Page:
14 min read

Dear Intelligent American,


Once upon a time, on a place called “Capitol Hill,” there was a caucus that . . .


Well, maybe some day this story will have an ending.


Let Us Belly Up to the Buffet—It’s All-You-Can-Eat!


1. At The American Mind, fan favorite Daniel J. Mahoney takes on radical relativism and finds it fostering ideological fascism. From the essay’s conclusion:


Let us give the final word to the wise and discerning Raymond Aron. Like realists old and new, he was suspicious of abstract moralism in foreign policy. In Peace and War, he took aim at the Kellogg-Briand Pact of 1928 which vainly attempted to outlaw war once and for all. Aron acerbically wrote about this effort that, “Anyone imagining he was guaranteeing peace by outlawing war was like a doctor imagining he was curing diseases by declaring them contrary to the aspirations of humanity.” An anti-totalitarian thinker of the first order, Aron was sensitive to the inescapable moral dimensions of the Cold War while opposing a crusading spirit in foreign policy. Rather than calling himself a realist, which came with a crusading spirit of its own, Aron defended a “morality of prudence” against a unilateral “morality of struggle”—which was in truth a false realism—and a “morality of law” that too readily collapsed into utopia. The morality of prudence that he advocated and embodied does not eschew high principle, nor does it ignore that a statesman has a moral and political obligation to calculate forces for the sake of the freedom and independence of his country and the cause of civilization. But, Aron added, this complex morality of prudence “satisfies completely neither the moralists nor the vulgar disciples of Machiavelli.” Here we see an approach that can get us beyond the sterile opposition between realism and idealism, and that can look at statecraft from the perspective of the responsible statesman.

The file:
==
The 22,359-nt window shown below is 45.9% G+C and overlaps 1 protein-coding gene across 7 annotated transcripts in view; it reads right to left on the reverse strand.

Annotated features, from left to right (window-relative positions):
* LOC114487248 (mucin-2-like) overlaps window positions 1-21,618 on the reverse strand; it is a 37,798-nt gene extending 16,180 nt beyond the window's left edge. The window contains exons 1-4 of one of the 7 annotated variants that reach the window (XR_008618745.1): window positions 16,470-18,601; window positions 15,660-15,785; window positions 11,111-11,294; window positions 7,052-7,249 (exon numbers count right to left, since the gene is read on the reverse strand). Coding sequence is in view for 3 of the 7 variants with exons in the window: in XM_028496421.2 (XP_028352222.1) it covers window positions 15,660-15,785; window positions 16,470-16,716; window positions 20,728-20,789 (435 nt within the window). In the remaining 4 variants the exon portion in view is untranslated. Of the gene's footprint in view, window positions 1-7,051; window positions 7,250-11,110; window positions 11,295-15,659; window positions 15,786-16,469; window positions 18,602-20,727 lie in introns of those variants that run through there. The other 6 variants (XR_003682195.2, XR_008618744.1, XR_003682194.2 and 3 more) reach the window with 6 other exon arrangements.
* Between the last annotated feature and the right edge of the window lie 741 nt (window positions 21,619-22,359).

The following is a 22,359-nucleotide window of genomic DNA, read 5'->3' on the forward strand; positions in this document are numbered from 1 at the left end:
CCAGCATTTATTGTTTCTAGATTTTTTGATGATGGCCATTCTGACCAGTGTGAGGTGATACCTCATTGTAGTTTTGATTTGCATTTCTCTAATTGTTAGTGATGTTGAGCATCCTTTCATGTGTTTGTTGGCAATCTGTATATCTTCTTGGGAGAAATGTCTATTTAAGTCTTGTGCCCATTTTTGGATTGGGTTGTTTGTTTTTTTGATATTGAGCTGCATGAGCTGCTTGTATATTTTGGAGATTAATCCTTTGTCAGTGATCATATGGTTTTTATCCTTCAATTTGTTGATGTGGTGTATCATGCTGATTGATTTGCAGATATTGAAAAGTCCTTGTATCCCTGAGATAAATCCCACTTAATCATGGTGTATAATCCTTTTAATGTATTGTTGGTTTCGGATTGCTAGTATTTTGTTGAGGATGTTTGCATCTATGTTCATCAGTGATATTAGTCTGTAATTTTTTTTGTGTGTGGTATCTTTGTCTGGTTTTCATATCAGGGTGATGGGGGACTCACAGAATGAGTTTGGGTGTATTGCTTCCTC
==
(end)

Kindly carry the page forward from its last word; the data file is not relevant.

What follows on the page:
In the concluding paragraphs of his other great work on international relations, Clausewitz: Philosopher of War (1976 for the original French edition), Aron took “run-of-the-mill professors” to task for lacking “a sense of history and tragedy.” They go back and forth between bloodless realism and the Wilsonian “crusade for peace,” with many even succumbing to the “great illusion” that men and states could once and for all say “goodbye to arms.” Aron strikingly concluded that “as a Frenchmen of Jewish origin,” he could never “forget that France owes her liberation to the strength of her allies and Israel owes her existence to arms and the chance of survival to her resolution, and, if need be, to American willingness to fight?”


2. More TAM: David Schaefer warns that “integralism” attacks our constitutional order. From the piece:


While the Founders aimed at a system of government that afforded far greater freedom to the individual, and hence demanded far less of the sort of heroic or self-sacrificing virtue than ancient republics (as depicted, for instance, in Book V of Montesquieu’s The Spirit of the Laws), let alone medieval theocracies, they were emphatic that the sort of republic they were establishing required a certain level of moral virtue on the part of its citizens. James Madison, for one, concludes Federalist 55 by remarking that “republican government presupposes” the existence of moral virtue among its citizens to “a higher degree” than any other form—since in a republic, it is the citizens who do the governing, albeit indirectly, and must exhibit patriotic loyalty in their personal conduct.


America’s Founders did not think the presence of such virtue could be left to chance. In his Farewell Address George Washington, a partisan of religious toleration, nonetheless stressed the dependence of civic morality on the perpetuation of religious belief among the populace. Like their colonial forebears, the founding generation also saw public education as having a moral as well as an intellectual function. . . . In sum, the Founders and those who followed them until well into the 20th century were neither moral relativists nor extreme libertarians.


Contrast the Founders’ vision with what we see around us today: the legalization (and state-backed sale) of marijuana, to the point where players in the U.S. Open complained about the odor of pot permeating the courts from the stands; state lotteries, casinos, and legalized sports gambling, ads for which always contain a small admonition to “bet responsibly” and an 800 number for “free help” with your gambling problem (imagine the return of cigarette ads accompanied with a number to call in case you’ve developed cancer); and the “decarceration” movement funded by billionaires like George Soros, which has generated a drastic uptick in violent crime and organized theft throughout America’s cities.


3. At Law & Liberty, Jonathan Leaf refreshes the memory about Israel’s Declaration of Independence. From the article: